Here's how Search Engine Journal's Matt Southern ("Qwant, a French Search Engine, thinks it can take on Google.") puts it:
Like search engine DuckDuckGo, Qwant’s competitive advantage is privacy. It protects users’ privacy by not tracking what they’re doing or searching for online. Qwant doesn’t use cookies, collect browsing data, or do any kind of data profiling.
Sounds great. My privacy is protected.

But that also means that the search engine doesn't know anything about me.

It doesn't know where I am located. Nor does it know the kinds of sites and search results that I've visited in the past.

In fact, all that the search engine has to go on is the page I visited last (the HTTP Referrer) and the query I've just entered.

Search Engine Context, Choice & Privacy


The job of a search engine is to act as a librarian/gatekeeper for all the content in its index.

Whether the engine is responsible for finding a product (i.e. Amazon, eBay, etc.), a person (i.e. LinkedIn, Fiverr, Facebook, etc.) or a resource (Google, Yahoo, Bing, Qwant, DuckDuckGo, et al), the users -- you and me -- expect a result list that contains the most relevant, highest quality, useful and valuable items that they know about.

But what's useful and valuable to me, might not be useful and valuable to you for the same search query.

It's to be hoped that a real world librarian, when asked for a "romance" book, isn't going to give the same recommendations to a teenage girl as they do a middle-aged housewife.

By the same token, knowing the search context is vital to a search engine's success. Building a competitive advantage out of treating all queries (with the same keyword phrase) as identical, to my mind at least, misses the point.

Enhanced privacy has the power to remove context, and thereby render results less relevant to the end user, leading to lower quality results.

It won't just hit organic search, either. It's across the board -- taking paid inclusion and sponsored entries as well as the various AdSense / AdWords style PPC services into account, too.

Squaring the circle requires giving end users the chance to activate more private -- i.e. context-restricted -- browser sessions. It's one area where I agree with Alphabet: making users login to get the most out of a search engine like Google is a good thing.

At the same time, giving users the option to start a private browsing session also solves a lot of the issues that Qwant and DuckDuckGo appear to be building their entire competitive advantage upon.

However, users need to both be educated, and use the private browsing features, as well as encouraged to view access to things like location, language, browsing data and subsequent data profiling as a way to help the search engine better serve their needs.

A Simple Example of Search Context


One example is the "near me" query. As in: "bank near me".


  • My usual logged-in Google session gives me a list of banks that I am a customer at, near my location.



  • Qwant gives me a list of reasonably random US based sites that include the term "bank near me" in their web page. None of them are "near me".



  • A private browsing session with Chrome, using Google, gives me a slightly different list of banks near me -- probably because it doesn't have access to my browsing or search history, so doesn't know which one I favour.


That's the effect of removing context.

As mobile search becomes ever-more popular, the chances of using, say a search engine like Qwant, and getting a reasonable local search result seem, if not remote, then at least less likely.

It's not a reason to drop privacy concerns completely, but it is an argument for education and choice over blanket removal of all search context; something that Qwant ought to take into account if it wants to challenge the established players going forward.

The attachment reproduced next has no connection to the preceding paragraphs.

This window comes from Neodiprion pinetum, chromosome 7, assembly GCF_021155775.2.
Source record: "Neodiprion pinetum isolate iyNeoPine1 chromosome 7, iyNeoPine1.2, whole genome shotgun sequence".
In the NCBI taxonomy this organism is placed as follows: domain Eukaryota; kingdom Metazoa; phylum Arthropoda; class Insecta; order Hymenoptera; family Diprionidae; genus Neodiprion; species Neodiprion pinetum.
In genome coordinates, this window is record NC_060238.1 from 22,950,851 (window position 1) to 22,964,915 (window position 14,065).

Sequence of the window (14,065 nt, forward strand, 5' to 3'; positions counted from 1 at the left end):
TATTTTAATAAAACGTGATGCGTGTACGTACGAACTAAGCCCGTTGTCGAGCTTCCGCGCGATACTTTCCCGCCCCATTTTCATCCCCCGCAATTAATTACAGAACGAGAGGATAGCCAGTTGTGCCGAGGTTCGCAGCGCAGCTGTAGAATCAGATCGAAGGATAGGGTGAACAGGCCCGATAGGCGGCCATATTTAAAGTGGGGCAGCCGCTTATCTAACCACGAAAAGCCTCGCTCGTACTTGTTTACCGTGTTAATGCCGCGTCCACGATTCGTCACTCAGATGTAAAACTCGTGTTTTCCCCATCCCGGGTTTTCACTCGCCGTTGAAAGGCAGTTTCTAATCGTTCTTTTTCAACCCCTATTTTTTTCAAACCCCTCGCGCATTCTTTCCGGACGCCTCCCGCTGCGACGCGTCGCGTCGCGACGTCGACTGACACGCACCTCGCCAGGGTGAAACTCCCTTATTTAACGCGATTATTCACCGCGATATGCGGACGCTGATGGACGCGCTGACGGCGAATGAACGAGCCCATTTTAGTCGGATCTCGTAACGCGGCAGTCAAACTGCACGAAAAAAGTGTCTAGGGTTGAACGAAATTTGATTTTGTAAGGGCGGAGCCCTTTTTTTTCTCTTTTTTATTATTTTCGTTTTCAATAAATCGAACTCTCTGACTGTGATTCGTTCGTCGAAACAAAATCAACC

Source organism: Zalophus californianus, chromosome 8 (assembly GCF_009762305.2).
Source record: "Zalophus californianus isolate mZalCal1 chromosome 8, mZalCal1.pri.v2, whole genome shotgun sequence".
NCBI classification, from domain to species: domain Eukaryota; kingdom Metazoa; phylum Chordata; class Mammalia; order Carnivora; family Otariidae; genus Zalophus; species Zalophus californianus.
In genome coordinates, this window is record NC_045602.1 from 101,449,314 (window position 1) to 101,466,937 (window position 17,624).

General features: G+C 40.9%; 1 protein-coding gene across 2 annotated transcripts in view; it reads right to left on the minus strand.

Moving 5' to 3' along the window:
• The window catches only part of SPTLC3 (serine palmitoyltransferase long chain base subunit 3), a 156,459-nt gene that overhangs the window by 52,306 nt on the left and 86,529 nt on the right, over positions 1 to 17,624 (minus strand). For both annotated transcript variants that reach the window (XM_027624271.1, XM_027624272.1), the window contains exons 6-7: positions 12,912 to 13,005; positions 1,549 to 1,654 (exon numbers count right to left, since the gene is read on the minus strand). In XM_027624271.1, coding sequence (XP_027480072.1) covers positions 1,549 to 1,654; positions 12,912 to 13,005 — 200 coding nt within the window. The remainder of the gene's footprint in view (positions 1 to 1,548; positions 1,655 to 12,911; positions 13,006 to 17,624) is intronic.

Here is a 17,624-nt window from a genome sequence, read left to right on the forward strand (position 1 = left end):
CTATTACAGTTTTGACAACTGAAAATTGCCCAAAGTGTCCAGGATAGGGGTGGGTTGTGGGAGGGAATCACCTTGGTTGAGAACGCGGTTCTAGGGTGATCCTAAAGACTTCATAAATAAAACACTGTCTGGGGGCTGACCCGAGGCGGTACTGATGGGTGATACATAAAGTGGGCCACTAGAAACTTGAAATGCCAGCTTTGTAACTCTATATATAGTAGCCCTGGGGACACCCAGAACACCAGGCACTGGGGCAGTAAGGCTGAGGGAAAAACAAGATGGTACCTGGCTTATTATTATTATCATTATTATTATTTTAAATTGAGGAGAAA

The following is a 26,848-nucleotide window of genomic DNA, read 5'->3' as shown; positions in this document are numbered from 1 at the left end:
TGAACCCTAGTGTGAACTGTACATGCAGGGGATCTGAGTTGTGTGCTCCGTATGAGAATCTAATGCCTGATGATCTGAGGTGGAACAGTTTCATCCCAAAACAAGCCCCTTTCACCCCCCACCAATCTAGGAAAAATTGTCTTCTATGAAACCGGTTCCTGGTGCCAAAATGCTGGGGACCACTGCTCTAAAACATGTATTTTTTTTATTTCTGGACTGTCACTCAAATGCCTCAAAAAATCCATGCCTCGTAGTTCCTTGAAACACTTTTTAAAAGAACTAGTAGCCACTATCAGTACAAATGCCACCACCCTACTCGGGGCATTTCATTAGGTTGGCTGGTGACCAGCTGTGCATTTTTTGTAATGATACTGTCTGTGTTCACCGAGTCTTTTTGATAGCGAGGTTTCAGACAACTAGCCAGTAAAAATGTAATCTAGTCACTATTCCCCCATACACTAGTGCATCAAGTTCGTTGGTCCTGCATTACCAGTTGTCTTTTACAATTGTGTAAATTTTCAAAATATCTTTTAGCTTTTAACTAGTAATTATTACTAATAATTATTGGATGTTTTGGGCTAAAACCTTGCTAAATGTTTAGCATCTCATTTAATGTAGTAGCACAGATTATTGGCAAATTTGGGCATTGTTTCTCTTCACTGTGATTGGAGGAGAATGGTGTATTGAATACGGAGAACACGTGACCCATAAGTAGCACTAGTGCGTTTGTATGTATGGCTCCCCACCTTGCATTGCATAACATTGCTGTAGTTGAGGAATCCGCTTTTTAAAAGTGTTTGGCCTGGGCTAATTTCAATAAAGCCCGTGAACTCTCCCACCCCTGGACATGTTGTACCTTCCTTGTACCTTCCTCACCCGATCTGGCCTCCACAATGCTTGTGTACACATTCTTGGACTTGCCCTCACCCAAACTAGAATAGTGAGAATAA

Tuesday, 3 January 2017

SEM KWR SEO Plan Template for 2017

Having a coherent SEO monthly plan is all part of running a successful SEM strategy for volume (hits) and value (cost/revenue).

This free PDF resource provides an SEO strategy plan template that both looks to the results of 2016 and helps to look forward into 2017 with a monthly breakdown.

To fill it out, I suggest you get a pen -- yes, a real pen -- and write on a printed copy: preferably expanded to A3 and stuck on your wall near where you work.

Actual physical writing helps with personal engagement and accountability; and the higher quality the pen, the more successful the process will be.

(Time magazine did a great piece on the benefits of hand writing, available on their web site.)

The PDF is divided into the following sections:
  • Traffic - three core statistics about organic traffic;
  • Content - three important things you should have tracked in 2016;
  • Activity - three sets of guidelines that look to the past and inform the future (2017);
  • Keyword Calendar - 12 months of stats relating to ongoing SEO/SEM activities.
The idea is to follow startegic management theory and use the past to inform the furture whilst developing new insights from managing and applying your resources (keywords and content).

Creating Your SEO Plan of Action for 2017


Here's how to best fill out the sections of the SEO plan:

2016 Organic Traffic

These are three important numbers:

  • raw number of visits - how many eyes on your pages;
  • number of return visits - how many came back for more information;
  • bounce rate - how many clicked away without engaging.

These numbers will have different meanings for different people. For example, this site has a low bounce rate (high engagement) and reasonably high return visit rate. Traffic, though, is considered to be low -- by comparison to other blogs.

However, other client's sites are the opposite: mainly because they are keyed towards getting lots of visitors to take immediate action, which takes them straight out of the site and off to the order page provided by their partners!

2016 Content Statistics


Knowing the numbers is linked to:

  • Entry Pages - how people get into your site;
  • Exit Pages - where they leave;
  • Keyword Phrases - how they find your site.

The PDF suggests listing the Top 5 in each category, but feel free to add more. The point is to know whether the site is delivering the value that you expect.